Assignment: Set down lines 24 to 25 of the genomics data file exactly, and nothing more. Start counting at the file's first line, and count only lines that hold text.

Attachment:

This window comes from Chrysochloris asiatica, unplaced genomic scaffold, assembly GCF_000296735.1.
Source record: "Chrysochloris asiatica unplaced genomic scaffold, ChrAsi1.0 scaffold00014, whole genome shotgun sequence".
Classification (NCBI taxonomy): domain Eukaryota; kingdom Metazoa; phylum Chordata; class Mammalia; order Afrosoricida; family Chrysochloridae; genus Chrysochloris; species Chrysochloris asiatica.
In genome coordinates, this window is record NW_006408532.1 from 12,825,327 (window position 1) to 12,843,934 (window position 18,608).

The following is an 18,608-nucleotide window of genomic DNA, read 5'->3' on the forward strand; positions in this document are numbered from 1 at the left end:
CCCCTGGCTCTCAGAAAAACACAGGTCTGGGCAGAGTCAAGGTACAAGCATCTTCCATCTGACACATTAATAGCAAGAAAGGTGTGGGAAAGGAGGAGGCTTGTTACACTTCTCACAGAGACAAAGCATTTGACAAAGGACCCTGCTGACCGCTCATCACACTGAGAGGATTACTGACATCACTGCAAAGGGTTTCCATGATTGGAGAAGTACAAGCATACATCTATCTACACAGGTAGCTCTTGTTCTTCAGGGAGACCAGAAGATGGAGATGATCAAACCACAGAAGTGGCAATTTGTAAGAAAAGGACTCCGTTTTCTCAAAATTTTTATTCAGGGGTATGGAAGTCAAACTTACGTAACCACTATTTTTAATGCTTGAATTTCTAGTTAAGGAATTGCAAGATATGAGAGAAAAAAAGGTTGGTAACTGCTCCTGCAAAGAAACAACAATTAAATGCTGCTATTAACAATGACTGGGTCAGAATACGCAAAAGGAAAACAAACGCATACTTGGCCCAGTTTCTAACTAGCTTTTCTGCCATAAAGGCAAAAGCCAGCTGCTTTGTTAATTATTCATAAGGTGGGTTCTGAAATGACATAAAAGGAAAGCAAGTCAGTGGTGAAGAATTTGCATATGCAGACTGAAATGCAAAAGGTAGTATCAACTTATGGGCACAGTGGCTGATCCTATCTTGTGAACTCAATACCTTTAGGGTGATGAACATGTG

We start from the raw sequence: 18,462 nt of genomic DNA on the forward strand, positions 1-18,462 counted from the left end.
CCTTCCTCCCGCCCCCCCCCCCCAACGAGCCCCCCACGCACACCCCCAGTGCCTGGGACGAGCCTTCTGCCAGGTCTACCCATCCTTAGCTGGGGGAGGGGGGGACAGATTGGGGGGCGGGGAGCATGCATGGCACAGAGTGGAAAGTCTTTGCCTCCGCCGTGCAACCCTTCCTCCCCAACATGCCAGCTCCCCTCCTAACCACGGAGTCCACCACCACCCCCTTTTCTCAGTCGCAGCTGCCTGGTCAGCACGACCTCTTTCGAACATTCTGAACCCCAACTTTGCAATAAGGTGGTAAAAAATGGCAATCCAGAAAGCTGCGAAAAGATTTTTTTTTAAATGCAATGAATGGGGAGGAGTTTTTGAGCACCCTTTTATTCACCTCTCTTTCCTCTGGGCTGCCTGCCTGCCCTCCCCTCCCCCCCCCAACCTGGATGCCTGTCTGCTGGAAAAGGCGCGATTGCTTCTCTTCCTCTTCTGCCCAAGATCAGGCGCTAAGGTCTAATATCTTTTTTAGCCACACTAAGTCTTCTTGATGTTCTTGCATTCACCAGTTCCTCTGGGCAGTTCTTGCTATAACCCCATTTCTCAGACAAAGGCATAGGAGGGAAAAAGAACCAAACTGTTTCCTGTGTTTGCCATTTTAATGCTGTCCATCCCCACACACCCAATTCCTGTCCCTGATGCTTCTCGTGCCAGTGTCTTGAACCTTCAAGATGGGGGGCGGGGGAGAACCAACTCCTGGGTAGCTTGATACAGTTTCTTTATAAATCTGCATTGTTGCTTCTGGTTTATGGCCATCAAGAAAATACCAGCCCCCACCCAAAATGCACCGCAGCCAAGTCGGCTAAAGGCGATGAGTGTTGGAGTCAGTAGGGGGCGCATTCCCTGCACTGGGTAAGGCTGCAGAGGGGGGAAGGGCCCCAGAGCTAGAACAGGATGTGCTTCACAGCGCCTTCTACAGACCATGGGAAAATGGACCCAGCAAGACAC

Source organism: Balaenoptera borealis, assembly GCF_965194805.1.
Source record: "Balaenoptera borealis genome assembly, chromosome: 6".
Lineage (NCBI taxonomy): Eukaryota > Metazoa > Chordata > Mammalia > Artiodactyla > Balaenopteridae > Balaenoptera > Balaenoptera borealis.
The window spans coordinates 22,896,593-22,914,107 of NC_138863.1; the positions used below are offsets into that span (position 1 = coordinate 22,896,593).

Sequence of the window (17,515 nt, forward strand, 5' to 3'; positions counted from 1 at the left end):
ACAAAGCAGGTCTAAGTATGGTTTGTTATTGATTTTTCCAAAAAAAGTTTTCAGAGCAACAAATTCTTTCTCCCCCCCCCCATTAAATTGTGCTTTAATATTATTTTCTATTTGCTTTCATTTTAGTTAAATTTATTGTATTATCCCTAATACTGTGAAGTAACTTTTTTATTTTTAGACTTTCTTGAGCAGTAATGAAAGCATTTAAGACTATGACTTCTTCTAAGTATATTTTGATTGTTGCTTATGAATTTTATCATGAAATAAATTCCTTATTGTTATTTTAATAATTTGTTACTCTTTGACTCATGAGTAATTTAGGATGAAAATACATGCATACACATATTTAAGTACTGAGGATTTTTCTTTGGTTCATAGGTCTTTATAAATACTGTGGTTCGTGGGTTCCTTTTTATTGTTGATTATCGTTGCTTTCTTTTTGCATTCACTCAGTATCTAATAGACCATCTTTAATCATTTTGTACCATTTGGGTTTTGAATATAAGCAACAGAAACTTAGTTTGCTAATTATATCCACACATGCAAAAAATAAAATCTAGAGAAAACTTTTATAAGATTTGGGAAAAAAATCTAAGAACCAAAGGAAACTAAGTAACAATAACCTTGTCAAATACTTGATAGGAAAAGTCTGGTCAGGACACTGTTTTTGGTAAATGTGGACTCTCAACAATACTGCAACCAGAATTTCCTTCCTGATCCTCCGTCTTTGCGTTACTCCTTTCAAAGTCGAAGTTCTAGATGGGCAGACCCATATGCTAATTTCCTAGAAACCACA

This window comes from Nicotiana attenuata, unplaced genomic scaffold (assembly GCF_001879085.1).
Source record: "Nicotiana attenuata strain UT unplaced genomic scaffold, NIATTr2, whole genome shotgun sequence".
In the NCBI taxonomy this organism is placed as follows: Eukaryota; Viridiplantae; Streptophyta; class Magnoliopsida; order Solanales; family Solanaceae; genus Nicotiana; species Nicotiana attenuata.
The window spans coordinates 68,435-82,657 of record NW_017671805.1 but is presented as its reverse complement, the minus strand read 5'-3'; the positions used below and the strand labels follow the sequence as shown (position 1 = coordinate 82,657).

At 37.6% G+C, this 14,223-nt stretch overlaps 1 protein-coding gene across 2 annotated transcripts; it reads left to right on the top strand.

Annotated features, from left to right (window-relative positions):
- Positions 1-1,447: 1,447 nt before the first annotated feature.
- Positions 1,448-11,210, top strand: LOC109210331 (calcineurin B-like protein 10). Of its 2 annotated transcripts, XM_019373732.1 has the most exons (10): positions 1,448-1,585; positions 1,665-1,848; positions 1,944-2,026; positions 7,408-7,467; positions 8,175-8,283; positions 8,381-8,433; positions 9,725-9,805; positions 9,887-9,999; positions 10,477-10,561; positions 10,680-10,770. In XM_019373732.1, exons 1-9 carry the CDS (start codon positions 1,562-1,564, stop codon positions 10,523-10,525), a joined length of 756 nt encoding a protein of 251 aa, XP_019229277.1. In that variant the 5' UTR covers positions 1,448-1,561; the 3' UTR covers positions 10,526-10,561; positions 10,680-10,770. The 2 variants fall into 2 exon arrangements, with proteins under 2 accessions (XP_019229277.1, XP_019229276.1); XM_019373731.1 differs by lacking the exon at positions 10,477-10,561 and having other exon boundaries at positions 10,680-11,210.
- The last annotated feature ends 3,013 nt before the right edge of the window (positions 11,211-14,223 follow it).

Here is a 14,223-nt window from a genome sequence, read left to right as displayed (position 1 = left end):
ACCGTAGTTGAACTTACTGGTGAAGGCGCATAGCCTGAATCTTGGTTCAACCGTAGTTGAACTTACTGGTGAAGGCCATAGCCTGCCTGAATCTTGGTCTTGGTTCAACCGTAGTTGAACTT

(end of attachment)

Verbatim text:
Here is a 14,223-nt window from a genome sequence, read left to right as displayed (position 1 = left end):
ACCGTAGTTGAACTTACTGGTGAAGGCGCATAGCCTGAATCTTGGTTCAACCGTAGTTGAACTTACTGGTGAAGGCCATAGCCTGCCTGAATCTTGGTCTTGGTTCAACCGTAGTTGAACTT